U.K retailers, Tesco, Smyth’s, and Hamleys, have recently publicized their 2020 Hot Toy lists. I wanted to know how those U.K. lists compared and contrasted to the Hot Toy lists published by U.S. retailers Walmart and Target.
Earlier this month, I published an article “The 2020 “Hot” Toy Lists – A Meta-Analysis.” That piece focused on Hot Toy lists from three U.S. retailers (Walmart, Target, and Amazon) and one from the U.K. (Smyth’s). That was before the Hamley and Tesco lists. Based on the additional data, I decided to review the lists again, but this time from a national compare and contrast perspective.
Price Points (U.K. prices based on conversion from Pound Sterling to U.S. Dollar)
The first difference I spotted was that Walmart and Target combined had a higher market basked average than their U.K. counterparts. In fact, they were almost 1/3 higher. U.S. retailers appear more confident than their U.K counterparts that consumers will purchase high ticket items. Here is are the retailer rankings by market basket average followed by the U.S. and U.K. averages:
Target – $81.07
Walmart – $78.85
Smyths – $62.80
Tesco – $59.34
Hamleys – $58.80
Average U.S. market basket – $81.07
Average U.K. market basket – $60.31
*I am defining a market basket as the average price if you purchase all of the items on any one list.
Although there were some overlapping listings within each country, there was only one case of a U.K. retailer and a U.S. retailer listing the same item, and that was the L.O.L. Surprise Clubhouse Play Set. That product was named by U.S. retailer Walmart and U.K. retailer Tesco.
Within each country, however, retailers agreed on the following items:
Fisher-Price Rollin Rovee – Hamleys and Tesco
Laser Battle Hunters – Hamleys and Tesco
Lego Super Mario Starter Set – Hamleys, Tesco and Smyths
Paw Patrol Dino Patroller – Tesco and Smyths
Hasbro Beyblade Burst Rise Hypersphere – Target and Walmart
Mattel Fisher-Price Little People Launch & Loop – Target and Walmart
M.G.A. Na Na Na Ultimate Surprise – Target and Walmart
Although we speak the same language (with some pronunciation and spelling differences) and enjoy some similar tastes, that does not translate to toys or possibly just Hot Toys.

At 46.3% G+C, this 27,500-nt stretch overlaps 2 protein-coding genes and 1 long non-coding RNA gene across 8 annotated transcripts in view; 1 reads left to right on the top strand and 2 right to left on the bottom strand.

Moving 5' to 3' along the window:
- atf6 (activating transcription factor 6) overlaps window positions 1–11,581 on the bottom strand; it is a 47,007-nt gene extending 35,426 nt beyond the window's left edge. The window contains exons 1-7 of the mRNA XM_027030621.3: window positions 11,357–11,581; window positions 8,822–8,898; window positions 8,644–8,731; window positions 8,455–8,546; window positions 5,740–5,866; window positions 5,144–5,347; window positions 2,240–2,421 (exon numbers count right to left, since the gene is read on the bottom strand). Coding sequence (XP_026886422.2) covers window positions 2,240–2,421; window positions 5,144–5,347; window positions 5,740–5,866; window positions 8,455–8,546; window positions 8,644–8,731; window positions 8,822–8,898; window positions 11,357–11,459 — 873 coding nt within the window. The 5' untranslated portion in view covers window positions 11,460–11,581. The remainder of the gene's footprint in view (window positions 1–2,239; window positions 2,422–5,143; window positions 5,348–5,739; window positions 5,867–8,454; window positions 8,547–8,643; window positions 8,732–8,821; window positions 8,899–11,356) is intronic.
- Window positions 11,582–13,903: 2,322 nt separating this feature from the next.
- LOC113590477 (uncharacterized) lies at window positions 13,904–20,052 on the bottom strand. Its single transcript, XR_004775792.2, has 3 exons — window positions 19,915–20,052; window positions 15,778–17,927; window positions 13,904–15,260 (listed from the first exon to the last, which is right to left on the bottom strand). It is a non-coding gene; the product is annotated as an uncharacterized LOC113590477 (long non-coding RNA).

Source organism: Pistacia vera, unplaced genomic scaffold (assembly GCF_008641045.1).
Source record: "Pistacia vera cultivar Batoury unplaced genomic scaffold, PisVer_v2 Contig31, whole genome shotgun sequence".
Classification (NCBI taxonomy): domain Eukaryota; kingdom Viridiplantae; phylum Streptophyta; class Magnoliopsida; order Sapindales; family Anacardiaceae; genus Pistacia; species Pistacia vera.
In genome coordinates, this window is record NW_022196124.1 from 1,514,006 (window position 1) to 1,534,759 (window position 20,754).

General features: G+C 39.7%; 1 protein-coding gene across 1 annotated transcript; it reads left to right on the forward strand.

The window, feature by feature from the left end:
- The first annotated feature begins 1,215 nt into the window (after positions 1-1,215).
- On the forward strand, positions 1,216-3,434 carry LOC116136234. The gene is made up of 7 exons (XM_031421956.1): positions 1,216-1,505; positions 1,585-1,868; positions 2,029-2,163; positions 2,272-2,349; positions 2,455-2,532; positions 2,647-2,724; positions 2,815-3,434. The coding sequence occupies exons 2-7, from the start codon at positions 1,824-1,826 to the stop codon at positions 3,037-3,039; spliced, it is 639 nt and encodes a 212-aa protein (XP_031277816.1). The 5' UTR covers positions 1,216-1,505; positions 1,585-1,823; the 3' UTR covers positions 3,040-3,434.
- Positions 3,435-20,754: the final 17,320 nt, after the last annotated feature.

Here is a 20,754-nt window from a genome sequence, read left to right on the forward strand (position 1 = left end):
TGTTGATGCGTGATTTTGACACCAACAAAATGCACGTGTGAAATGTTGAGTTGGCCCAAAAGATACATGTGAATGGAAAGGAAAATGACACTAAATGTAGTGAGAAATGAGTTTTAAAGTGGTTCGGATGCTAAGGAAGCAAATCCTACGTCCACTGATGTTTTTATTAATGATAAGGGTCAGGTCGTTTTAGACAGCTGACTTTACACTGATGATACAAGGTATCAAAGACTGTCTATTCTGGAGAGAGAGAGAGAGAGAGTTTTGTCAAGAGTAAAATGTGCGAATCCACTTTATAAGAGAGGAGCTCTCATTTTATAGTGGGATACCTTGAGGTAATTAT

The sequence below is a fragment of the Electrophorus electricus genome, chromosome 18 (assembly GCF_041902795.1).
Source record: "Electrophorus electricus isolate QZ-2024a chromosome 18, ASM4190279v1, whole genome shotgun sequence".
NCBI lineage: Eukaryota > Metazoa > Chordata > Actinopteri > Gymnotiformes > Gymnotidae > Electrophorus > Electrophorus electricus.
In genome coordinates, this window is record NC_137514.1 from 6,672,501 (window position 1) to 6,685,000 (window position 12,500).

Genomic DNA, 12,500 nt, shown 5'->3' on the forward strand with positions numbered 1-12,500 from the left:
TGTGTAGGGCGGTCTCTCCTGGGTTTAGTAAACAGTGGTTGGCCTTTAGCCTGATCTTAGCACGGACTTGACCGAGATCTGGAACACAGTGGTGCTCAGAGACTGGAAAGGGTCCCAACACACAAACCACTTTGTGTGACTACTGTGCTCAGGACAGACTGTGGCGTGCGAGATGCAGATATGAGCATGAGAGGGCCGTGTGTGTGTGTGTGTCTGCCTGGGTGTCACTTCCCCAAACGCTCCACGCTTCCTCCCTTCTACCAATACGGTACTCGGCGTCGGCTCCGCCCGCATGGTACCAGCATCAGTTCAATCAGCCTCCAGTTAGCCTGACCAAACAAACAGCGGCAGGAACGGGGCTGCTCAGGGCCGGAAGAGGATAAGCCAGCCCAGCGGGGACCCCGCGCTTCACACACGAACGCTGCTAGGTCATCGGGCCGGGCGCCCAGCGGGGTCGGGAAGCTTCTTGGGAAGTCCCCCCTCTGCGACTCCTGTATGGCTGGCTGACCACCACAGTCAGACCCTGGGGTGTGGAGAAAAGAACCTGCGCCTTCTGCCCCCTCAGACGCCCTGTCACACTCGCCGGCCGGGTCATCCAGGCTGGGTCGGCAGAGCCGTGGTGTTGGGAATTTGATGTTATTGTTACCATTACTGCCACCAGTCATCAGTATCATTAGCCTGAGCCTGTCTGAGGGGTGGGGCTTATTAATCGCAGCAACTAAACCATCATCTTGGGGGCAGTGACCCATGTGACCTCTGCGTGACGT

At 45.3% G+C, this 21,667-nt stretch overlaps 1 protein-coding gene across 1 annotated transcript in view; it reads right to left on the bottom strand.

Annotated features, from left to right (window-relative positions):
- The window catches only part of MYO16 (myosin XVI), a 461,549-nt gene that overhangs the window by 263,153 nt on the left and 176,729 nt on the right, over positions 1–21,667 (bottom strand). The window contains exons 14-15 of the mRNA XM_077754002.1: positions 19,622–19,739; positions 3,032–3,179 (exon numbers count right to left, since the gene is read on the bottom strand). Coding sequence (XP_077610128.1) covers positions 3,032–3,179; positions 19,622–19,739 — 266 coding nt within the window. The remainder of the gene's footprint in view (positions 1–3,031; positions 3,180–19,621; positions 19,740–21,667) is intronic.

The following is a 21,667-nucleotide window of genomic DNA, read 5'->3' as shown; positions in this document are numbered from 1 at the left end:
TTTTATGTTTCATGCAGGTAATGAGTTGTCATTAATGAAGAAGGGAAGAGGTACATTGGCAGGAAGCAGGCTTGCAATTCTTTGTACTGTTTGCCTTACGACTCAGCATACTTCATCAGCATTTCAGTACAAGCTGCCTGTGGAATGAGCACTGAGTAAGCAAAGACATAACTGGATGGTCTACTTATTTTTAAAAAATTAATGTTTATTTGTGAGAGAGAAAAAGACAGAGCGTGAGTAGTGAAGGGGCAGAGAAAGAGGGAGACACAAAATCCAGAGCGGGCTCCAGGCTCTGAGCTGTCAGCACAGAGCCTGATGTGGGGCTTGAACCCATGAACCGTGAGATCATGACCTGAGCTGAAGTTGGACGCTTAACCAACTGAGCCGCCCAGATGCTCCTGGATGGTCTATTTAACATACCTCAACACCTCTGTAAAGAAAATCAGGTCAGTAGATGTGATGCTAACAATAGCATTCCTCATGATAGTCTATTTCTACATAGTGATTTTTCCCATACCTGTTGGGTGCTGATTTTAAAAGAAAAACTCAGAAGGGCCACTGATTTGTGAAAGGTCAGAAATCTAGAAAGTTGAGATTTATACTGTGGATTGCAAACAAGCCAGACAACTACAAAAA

Five toy companies dominated both lists: Hasbro, Mattel, Lego, M.G.A., and Moose. Not surprisingly, Hasbro and Mattel led the lists in both countries. Hasbro had 15% of the U.S. listings and 17% of those in the U.K. Mattel held 14% of U.S.listings and 17% of those in the U.K.
That, however, is where the similarities end. For example, Spin Master, which dominated the U.S. lists with 17% of the items listed, held only 8% of the listings in the U.K. Similarly, Moose, which had 9% in the U.S. held 1/3 the amount, 3%, in the U.K.
U.S. and U.K. retailers embrace the major global brands, Hasbro and Mattel. U.K. retailers, however, diverge from their American counterparts by favoring U.K. and European brands to build out their portfolios.
As we all know only too well, this is a very challenging year for movie tie-in licenses. What surprised me was that U.S. retailers invested far more in movie properties than their U.K. counterparts. The U.S. companies listed a total of twelve movie licenses in their portfolios: Disney Princesses, Frozen 2, Harry Potter, Jurassic World, Marvel, and Star Wars. The three U.K. retailers took a different direction, with only Smyths carrying one movie tie-in, a Star Wars item.
U.K. and U.S. retailers are facing two major variables. In the case of the U.S. it is Coronavirus and elections. For the U.K. merchants it is Brexit and Coronavirus. The U.S. retailers are being cautious but the U.K. retailers appear to have taken the more conservative path of lower price points and an avoidance of movie related products. Both paths make sense.
What is your take?
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